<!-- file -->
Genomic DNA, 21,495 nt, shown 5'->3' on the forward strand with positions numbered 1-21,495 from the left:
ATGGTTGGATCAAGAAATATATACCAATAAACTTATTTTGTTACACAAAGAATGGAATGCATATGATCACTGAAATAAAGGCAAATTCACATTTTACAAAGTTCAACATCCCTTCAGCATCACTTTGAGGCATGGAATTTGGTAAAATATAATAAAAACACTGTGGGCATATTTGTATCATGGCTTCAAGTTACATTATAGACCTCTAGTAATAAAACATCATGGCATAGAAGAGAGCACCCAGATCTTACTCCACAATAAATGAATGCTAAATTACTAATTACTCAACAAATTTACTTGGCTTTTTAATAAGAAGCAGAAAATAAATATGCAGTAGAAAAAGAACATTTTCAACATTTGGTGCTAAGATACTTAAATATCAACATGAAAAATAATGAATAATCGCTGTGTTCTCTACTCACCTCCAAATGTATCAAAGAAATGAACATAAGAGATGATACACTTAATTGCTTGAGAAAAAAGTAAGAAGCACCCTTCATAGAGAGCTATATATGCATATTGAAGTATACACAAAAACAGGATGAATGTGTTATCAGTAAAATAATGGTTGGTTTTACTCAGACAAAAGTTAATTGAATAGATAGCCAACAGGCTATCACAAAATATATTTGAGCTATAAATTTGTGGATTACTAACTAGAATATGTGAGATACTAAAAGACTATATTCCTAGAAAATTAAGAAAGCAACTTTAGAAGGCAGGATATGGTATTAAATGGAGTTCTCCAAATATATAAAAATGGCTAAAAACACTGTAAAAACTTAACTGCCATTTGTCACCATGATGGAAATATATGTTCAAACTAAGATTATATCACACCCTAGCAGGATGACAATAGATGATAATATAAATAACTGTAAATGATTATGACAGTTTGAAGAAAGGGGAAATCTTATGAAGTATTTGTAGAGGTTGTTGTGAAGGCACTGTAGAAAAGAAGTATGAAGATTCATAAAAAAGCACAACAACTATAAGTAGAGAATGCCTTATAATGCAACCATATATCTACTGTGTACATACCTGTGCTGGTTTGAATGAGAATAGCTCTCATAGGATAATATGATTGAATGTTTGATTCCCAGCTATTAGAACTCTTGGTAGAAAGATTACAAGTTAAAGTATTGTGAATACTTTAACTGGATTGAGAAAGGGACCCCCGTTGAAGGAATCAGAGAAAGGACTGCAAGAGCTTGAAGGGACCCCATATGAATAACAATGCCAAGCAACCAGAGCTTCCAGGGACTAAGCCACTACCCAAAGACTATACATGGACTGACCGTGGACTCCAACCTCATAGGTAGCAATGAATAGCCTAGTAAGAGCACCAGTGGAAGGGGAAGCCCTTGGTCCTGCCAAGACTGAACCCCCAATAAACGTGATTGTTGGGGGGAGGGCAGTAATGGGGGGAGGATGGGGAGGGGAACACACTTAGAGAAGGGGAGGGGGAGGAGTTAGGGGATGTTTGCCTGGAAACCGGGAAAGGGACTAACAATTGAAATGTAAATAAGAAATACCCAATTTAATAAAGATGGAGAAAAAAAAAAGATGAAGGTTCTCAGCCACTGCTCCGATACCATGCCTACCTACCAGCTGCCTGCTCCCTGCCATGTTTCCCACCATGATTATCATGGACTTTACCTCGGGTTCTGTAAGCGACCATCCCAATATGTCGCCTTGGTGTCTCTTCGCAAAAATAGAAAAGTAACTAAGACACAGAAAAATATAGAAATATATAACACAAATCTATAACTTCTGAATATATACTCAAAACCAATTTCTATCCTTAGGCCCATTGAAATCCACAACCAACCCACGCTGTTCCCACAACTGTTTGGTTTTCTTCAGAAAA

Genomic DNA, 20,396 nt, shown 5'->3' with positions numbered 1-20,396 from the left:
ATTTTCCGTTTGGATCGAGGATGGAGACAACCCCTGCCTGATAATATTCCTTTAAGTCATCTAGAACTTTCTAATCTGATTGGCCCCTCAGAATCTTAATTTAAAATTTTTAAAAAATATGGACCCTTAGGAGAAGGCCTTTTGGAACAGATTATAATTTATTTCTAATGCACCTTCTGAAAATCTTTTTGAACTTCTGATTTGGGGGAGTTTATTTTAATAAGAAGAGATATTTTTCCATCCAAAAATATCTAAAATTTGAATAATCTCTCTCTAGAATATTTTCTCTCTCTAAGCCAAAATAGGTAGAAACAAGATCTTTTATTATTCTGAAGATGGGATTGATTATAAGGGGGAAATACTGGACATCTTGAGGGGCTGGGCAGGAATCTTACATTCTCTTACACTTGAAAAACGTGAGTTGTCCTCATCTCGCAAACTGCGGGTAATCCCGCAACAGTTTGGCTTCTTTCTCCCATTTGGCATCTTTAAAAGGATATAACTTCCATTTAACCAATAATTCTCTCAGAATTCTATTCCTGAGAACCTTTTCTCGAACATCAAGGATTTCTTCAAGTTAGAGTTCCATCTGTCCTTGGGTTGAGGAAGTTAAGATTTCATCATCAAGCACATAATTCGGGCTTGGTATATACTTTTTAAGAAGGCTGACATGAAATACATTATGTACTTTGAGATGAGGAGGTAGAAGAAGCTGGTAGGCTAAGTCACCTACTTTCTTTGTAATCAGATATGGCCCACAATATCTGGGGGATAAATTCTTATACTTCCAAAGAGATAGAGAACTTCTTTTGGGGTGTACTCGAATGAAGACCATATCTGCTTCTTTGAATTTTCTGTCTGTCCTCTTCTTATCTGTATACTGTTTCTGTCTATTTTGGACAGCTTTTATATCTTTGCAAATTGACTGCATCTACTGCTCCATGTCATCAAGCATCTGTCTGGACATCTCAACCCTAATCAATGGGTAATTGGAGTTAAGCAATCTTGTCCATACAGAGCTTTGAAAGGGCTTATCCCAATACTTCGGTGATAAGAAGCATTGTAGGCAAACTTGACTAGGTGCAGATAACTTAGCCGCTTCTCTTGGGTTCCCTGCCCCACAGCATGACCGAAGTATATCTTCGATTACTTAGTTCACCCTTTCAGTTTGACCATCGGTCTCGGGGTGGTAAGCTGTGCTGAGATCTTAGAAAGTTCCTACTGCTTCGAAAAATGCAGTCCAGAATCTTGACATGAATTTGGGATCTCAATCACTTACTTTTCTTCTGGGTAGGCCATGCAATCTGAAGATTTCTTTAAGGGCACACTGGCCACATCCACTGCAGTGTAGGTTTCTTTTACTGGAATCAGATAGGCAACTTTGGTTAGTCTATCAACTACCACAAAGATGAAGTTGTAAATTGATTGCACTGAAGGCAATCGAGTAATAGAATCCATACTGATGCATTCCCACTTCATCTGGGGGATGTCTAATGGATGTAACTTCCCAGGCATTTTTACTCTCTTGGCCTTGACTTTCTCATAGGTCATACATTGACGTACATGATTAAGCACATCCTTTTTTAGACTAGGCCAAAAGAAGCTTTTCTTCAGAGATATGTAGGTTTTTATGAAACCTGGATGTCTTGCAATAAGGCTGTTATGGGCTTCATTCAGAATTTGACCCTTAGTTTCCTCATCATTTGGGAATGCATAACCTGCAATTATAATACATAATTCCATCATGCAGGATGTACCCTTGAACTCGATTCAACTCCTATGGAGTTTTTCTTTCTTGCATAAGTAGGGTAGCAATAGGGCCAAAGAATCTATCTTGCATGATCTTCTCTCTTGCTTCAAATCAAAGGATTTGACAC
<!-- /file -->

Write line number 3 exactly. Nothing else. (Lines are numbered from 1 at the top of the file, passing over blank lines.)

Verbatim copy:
Genomic DNA, 20,396 nt, shown 5'->3' with positions numbered 1-20,396 from the left: